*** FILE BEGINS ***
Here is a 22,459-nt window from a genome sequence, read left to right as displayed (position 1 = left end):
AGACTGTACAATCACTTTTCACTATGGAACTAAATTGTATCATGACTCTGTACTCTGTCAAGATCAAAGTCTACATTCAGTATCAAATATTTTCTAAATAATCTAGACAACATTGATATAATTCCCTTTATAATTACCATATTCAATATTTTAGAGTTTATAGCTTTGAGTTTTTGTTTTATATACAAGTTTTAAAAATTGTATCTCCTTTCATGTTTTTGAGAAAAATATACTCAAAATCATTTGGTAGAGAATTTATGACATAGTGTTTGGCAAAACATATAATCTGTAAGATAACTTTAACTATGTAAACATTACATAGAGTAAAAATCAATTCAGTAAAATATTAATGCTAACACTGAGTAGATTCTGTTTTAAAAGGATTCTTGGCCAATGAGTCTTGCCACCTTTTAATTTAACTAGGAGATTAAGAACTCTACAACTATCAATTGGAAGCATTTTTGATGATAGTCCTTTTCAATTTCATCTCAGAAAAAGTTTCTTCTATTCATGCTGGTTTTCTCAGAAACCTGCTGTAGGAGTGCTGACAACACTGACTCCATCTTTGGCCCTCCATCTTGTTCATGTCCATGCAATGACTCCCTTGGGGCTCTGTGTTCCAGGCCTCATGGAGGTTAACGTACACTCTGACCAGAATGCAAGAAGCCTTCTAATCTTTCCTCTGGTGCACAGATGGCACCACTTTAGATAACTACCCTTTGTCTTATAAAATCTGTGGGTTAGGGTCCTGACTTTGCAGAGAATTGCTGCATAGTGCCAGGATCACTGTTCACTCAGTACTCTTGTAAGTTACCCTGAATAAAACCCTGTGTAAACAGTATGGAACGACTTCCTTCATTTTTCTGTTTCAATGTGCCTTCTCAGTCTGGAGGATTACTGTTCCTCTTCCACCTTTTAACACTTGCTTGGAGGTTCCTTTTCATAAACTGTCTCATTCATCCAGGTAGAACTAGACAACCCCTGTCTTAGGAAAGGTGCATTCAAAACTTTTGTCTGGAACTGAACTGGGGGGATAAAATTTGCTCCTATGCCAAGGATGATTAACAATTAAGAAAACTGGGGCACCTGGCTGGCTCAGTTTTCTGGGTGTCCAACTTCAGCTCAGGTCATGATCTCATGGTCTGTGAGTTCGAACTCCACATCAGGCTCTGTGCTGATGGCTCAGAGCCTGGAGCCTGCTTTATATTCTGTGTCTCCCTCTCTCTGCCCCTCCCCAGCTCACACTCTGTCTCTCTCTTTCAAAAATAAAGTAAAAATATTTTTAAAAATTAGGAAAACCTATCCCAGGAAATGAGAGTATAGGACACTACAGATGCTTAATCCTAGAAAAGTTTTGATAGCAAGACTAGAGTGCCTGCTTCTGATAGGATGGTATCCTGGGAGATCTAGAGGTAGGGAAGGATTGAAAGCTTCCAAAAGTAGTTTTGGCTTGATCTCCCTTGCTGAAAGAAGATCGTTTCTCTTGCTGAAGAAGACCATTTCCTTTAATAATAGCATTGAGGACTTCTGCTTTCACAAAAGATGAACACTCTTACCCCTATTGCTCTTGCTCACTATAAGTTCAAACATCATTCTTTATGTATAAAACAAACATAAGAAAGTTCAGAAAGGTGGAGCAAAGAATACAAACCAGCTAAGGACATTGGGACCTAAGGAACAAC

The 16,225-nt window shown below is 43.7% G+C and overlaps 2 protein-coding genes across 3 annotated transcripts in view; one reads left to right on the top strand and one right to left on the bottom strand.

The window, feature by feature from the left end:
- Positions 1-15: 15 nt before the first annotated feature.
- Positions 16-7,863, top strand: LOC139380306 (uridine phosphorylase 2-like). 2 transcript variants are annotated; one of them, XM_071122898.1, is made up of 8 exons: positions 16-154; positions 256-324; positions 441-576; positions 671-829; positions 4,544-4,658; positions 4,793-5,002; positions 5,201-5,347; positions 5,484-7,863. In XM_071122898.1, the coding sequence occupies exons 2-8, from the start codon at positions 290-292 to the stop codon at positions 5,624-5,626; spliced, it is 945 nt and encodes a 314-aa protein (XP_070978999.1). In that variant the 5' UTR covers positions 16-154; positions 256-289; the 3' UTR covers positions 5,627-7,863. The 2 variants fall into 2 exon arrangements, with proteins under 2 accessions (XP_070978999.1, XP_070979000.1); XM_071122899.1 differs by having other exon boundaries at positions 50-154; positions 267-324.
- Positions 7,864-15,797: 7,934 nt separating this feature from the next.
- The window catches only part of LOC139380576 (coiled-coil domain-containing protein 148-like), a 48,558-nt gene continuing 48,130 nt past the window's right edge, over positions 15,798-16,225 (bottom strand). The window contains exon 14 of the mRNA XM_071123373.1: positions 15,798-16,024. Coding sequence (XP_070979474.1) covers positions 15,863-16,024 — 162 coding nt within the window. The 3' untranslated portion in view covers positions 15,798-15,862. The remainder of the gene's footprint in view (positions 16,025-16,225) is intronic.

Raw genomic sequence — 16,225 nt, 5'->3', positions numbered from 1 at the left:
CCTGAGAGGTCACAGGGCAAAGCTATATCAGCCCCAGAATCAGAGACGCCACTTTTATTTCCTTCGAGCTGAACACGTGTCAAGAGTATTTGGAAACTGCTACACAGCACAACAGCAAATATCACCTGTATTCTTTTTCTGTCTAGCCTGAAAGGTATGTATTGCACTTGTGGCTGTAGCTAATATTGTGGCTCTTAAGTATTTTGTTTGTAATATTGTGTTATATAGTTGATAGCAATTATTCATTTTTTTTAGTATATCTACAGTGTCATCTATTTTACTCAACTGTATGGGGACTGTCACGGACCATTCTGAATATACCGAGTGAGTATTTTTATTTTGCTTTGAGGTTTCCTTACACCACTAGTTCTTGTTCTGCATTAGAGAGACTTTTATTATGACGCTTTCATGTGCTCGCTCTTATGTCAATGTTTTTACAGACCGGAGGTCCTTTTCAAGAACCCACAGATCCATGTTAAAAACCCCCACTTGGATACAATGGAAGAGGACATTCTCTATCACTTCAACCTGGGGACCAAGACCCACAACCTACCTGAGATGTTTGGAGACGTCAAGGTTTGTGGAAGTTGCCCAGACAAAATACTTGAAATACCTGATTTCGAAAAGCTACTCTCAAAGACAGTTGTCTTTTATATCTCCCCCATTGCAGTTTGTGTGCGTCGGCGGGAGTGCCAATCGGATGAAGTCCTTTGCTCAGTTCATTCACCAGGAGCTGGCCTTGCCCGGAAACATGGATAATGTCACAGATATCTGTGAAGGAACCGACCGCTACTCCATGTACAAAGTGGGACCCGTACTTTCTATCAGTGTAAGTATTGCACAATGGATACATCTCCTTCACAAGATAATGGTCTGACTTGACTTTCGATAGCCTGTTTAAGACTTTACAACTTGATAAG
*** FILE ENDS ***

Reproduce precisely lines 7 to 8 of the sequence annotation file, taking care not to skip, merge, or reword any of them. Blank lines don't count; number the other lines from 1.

- Positions 7,864-15,797: 7,934 nt separating this feature from the next.
- The window catches only part of LOC139380576 (coiled-coil domain-containing protein 148-like), a 48,558-nt gene continuing 48,130 nt past the window's right edge, over positions 15,798-16,225 (bottom strand). The window contains exon 14 of the mRNA XM_071123373.1: positions 15,798-16,024. Coding sequence (XP_070979474.1) covers positions 15,863-16,024 — 162 coding nt within the window. The 3' untranslated portion in view covers positions 15,798-15,862. The remainder of the gene's footprint in view (positions 16,025-16,225) is intronic.